Forward a TCP port to another IP or port using NAT with nftables

Besides using NAT for accessing the internet with multiple machines using a single IP address, there are many other uses of NAT. One of them is to forward all traffic that is sent to a certain TCP port to another host. In practice, this technique can be used to test a service on a new host without adjusting anything on the client. The users or the clients do not need to be pointed to a new machine in order to test it. When the test would be unsuccessful, removing the NAT-rule is all it takes to switch back.

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Cross compiling for ARM with Ubuntu 16.04 LTS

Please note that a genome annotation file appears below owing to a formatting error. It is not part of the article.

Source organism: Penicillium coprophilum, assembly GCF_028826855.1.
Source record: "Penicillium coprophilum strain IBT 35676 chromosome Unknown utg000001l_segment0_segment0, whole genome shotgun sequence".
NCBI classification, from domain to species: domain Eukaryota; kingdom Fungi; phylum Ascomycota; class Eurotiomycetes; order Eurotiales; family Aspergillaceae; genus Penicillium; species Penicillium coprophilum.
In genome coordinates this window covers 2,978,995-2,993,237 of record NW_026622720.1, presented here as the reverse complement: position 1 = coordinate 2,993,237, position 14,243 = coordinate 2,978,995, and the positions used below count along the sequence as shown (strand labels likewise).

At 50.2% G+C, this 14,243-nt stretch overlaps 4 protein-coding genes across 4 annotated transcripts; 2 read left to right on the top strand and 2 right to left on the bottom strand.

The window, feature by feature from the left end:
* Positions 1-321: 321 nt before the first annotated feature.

The goal of cross compiling is to compile for one architecture on machine running another one. In this post, I’ll try to explain the steps required to be able to compile software that is executable on ARM-based hardware using a “normal” x64-based PC or virtual machine. ARM-based devices are usually limited in processing power and are mostly running stripped-down, embedded versions of Linux. This makes it sometimes difficult to compile on the target device directly.

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